The Tritanium C Anterior Cervical Cage is offered in a number of footprints, heights, and lordotic angles to accommodate a variety of patient anatomies.
And how does the Serrato Pedicle Screw meet surgeons’ needs?
Pedicle screws have been used for decades with very few changes to their design. Stryker’s design innovations elevate one of the most basic spinal surgery tools, with the goals of reducing work, increasing speed, and enhancing surgeon efficiency.
At the recent NASS meeting, surgeons visiting the Stryker Spine booth participated in a tabletop demonstration comparing the Serrato pedicle screw with conventional screw designs — experiencing firsthand the increased efficiency and ease of insertion due to the enhanced cutting flutes (serrations) that give Serrato its name, as well as True-Tip geometry. This is important, as up to 20 screws or more can be placed during complex spinal procedures.
What kind of feedback have you gotten from surgeons?
Feedback from surgeons has been exceeding expectations.
Alexander R. Vaccaro, MD, PhD, MBA, one of the first surgeons to integrate Serrato, said, “The Serrato pedicle system from Stryker has added a new level of versatility to the armamentarium that a spine surgeon has in all complex spinal procedures. The new screw design affords excellent screw purchase.”
Roderick Sanden, MD, an orthopedic surgeon with Advanced Neurospinal Care and Sutter Roseville Medical Center in Northern California, who was one of the first 100 surgeons to implant the Serrato pedicle screw, told us, “Game-changing screw. I never thought a pedicle screw made that much of a difference until I put in a Serrato screw.”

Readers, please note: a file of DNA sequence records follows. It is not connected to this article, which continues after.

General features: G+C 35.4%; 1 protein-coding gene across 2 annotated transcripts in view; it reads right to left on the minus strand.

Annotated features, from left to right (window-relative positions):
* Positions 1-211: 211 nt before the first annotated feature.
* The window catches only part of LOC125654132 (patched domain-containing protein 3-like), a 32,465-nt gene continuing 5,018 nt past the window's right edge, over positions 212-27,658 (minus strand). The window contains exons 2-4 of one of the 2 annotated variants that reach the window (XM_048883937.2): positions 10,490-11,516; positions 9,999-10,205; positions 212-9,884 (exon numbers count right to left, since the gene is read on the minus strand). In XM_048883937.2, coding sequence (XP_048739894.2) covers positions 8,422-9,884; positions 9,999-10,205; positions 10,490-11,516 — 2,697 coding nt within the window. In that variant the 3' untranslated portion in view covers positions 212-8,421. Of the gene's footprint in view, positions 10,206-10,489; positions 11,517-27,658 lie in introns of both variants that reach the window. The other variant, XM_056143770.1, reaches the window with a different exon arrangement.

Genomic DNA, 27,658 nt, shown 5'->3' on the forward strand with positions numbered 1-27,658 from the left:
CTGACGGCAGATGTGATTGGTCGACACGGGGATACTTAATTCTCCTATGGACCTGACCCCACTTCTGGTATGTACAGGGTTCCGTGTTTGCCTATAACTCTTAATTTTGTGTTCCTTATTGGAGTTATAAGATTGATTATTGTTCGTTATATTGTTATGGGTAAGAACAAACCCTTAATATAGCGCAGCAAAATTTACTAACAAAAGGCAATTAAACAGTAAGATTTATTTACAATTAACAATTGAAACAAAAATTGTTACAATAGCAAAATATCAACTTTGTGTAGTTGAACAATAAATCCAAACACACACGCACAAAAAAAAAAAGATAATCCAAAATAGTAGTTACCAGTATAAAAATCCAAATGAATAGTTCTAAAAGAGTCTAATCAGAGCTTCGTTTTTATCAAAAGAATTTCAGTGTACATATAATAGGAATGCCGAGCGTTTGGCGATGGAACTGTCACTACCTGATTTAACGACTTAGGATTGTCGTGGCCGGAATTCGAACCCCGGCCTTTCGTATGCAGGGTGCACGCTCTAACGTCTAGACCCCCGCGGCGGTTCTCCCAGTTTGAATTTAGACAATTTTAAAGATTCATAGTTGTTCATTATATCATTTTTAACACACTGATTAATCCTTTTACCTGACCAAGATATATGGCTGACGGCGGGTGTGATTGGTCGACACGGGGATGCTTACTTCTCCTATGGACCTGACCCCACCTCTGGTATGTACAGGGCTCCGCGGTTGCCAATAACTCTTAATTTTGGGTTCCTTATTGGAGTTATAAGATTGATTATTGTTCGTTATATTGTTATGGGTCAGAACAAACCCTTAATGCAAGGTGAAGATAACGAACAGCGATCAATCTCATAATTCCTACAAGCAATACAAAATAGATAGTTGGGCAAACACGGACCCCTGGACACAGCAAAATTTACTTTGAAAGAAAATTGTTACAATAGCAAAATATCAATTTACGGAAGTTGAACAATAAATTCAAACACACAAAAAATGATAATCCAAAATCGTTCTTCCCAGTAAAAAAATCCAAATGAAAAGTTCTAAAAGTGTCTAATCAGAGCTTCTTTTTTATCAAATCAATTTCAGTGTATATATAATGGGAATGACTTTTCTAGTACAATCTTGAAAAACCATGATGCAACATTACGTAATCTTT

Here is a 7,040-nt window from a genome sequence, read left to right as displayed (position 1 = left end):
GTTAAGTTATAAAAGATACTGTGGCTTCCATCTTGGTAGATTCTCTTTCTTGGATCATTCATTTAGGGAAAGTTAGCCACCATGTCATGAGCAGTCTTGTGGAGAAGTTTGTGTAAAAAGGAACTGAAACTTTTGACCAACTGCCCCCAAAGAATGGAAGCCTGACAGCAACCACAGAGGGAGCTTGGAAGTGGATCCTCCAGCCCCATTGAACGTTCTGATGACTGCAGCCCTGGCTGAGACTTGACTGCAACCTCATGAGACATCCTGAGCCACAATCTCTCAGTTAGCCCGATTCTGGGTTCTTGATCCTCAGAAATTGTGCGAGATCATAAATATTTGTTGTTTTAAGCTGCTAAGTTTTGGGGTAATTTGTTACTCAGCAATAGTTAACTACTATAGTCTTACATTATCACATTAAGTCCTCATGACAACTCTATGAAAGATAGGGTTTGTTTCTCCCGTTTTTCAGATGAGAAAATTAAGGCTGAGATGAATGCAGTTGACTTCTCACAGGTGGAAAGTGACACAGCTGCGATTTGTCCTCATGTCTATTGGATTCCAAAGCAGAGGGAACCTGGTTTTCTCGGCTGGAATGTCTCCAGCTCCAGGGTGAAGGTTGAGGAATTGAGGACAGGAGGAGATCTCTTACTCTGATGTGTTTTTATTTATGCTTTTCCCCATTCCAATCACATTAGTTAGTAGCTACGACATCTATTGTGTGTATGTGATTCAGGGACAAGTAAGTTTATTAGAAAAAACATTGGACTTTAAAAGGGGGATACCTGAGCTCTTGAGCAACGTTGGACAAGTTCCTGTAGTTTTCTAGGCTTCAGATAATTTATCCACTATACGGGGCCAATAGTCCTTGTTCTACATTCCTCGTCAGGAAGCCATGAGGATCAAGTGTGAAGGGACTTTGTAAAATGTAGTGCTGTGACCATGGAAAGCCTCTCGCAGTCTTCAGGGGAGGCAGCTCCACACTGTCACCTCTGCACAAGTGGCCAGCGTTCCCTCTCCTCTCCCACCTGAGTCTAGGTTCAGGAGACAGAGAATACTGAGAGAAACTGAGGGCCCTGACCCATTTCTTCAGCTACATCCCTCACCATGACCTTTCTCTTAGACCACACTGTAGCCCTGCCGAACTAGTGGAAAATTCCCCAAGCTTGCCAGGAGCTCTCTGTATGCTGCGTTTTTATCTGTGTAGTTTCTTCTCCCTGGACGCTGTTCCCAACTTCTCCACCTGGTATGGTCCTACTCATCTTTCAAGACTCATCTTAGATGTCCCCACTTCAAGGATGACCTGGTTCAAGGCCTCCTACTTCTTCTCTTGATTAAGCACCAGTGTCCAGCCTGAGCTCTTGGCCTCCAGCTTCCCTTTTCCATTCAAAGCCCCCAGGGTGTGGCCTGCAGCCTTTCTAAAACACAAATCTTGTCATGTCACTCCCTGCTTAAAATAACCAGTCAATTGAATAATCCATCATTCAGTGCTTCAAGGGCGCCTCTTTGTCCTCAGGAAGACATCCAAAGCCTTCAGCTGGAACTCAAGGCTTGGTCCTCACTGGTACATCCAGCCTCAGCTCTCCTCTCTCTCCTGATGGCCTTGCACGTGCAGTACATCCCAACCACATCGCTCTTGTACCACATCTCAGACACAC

Scott Luhmann, MD, Head of Surgery, Pediatric Orthopaedics at Shriners Hospital for Children in St. Louis, said, “The Serrato screw insertion was exactly what I was hoping for. It allowed for easy initiation of the screw, good tactile feedback, and excellent purchase!”
Can you talk about how additive manufacturing informs the design process?
Stryker’s high-resolution additive manufacturing process allows the company to push beyond the constraints of conventional manufacturing to create new implant designs. The process enables Tritanium cages to be designed and built with pinpoint precision, optimizing pore size, porosity, geometry, and surface texture to help achieve fusion.
While additive manufacturing may appear to be a recent development in the creation of spinal implants, Stryker began collaborations with top doctoral programs at leading universities in the United Kingdom and Ireland in 2001 to industrialize 3D printing for the healthcare industry. Tritanium is the culmination of more than 15 years of extensive research, development, and validation in material science and manufacturing, and it has been utilized clinically in hip and knee applications for more than 10 years — with more than 300,000 orthopaedic devices implanted.
In fact, the manufacturing of Tritanium technology is now in its third generation, and today Stryker makes and sells more orthopaedic implants using additive manufacturing than any company in the world.
The new Serrato pedicle screw also reflects the company’s focus on technology innovation. Pedicle screws have been used for decades with very few changes to their design. The design innovations incorporated into Serrato reinforce Stryker’s commitment to making industry-leading investments focused on providing the advanced spinal products and differentiated technologies to meet the needs of surgeons and their patients.